“Standby for Heavy Rolls”
By: Garland Davis
“Now Stand By For Heavy Rolls.” In sailor talk, this translates into… The shit is about to hit the fan, all hell is about to break loose… In seconds, the entire crew is reeling around like a bunch of drunken lumberjacks at a log-rolling contest… Stuff you have not seen for six months appears from under bunks, falls out of vent lines, or slides out of cracks and deep rat holes. The heads take on the distinct aroma of feces and gastric juices mixed with partially digested chow… And grown men start making intermittent contact with stationary objects.
It was one of the Frigates that I served in…don’t remember which one. The Supply Officer had finally tired of the XO chewing his butt about the old battered, leaky coffee maker and coughed up enough money to buy a new one. It was a beautiful compact unit with a three-gallon coffee urn on each side and a five-gallon hot water dispenser in the center, each with a clear sight glass. The hot water tank had a sensor that automatically refilled it after brewing each pot of coffee.
The Ship Repair Facility, Yokosuka installed it shortly before we deployed for Subic Bay and then on to the Indian Ocean. It was all stainless steel and mounted on four stainless legs to the drink line. Copper tubing supplied water from an under the counter manifold that also supplied water to the ice dispenser and the carbonated beverage machine. Conduits supplied electricity from a junction in the overhead.
It was shortly before the evening movie. The mess cooks had just finished cleaning the mess decks and securing the scullery. An IC Fireman was setting up the projector and threading the first reel of the movie. The duty cook had just finished making a new urn of coffee and was putting away the utensils. The night baker was in the Galley measuring flour for a run of bread dough and the engineers coming off watch were beginning to assemble, shooting the bull with the Gunner’s Mates while waiting for the movie.
The weather was rough but nothing exceptional. The ship was pitching a bit since we were meeting the oncoming seas. The Division Officers and Chiefs waited in the passageway aft of the Wardroom for the Department Heads to give them the information from Eight O’clock Reports and then fanned out to their divisions to carry out their instructions. They were descending the ladder and entering the mess decks as the word “Now Standby for Heavy Rolls” was passed.
Almost immediately, the ship heeled to starboard and rolled over at a very steep angle. The new coffee maker broke loose from the counter and swinging from the electrical conduit slammed into the Plexiglas fronting the mess line. As the ship rolled steeply to port, the urn swung on the conduit that way and breaking loose went flying across the mess deck, spraying hot coffee and scalding water in all directions. The latch on the milk dispensing machine gave way, and two six-gallon containers of milk joined the melee. The projector hit the port bulkhead where the urn crashed into it and inundated it with hot liquid. Sailors piled up along the port bulkhead, yelling. The broken water line for the coffee maker was squirting water into the overhead and shorting out the power to all the drink line equipment.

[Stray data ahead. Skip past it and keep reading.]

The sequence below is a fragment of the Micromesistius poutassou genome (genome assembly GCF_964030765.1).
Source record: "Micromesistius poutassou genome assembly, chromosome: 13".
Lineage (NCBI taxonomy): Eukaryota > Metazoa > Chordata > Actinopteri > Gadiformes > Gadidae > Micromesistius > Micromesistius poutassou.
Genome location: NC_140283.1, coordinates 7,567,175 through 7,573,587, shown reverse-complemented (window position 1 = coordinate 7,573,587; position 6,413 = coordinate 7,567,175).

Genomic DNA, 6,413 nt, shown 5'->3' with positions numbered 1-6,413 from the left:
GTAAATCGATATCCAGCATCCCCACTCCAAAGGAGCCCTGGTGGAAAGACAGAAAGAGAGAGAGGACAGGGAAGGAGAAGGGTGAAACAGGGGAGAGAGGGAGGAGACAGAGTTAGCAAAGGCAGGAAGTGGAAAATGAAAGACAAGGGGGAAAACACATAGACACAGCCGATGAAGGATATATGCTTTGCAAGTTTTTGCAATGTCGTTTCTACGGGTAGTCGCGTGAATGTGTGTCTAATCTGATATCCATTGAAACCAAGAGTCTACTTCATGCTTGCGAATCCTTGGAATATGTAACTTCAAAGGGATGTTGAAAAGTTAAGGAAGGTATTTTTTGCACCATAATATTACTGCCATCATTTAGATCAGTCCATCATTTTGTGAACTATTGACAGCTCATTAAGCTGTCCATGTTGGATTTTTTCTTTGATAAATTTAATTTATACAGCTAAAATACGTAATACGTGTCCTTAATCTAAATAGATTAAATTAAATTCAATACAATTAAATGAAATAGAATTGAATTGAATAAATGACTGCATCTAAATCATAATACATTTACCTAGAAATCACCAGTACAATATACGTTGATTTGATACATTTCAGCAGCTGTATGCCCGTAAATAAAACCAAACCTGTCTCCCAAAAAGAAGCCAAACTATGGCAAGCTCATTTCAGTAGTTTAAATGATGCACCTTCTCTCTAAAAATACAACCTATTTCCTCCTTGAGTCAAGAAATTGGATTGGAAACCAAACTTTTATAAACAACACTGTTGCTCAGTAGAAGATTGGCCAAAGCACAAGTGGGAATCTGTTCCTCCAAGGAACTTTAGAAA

As the ship steadied on the new course, the severe rolling stopped, and the motion returned to normal. The mess decks were awash in coffee, water, and milk. Two sailors and an Ensign had broken bones, and some other crewmembers had burns from the scalding liquids. The galley was white with the flour that had spilled when the scale pan went flying.
It took half the night to clean up the mess and restore the mess decks to normal. The legs for the coffee urn were actually aluminum sheathed in stainless and could not take the strain of the sudden weight shift. We made our way to Subic Bay with the coffee urn, minus sight glasses, bent and battered, lashed to the counter but still serviceable. The shipyard in Subic Bay machined some proper stainless legs, replaced the sight glasses and remounted the coffee maker, although dented, as good as new. The movie projector was beyond resuscitation and went to wherever surveyed movie projectors and other useless items go.
The CO had it in his night orders to the OOD to “immediately prosecute any submarine contacts reported by P-3 aircraft in the area and inform me.” When the contact report came in, the OOD ordered an 180º turn. The ship was in the trough by the time the BMOW passed the word for heavy rolls. I understand the CO had many words with the young officer who had the con that evening. He had been in the shower and was flung through the door into his cabin, ending up on the deck under his desk.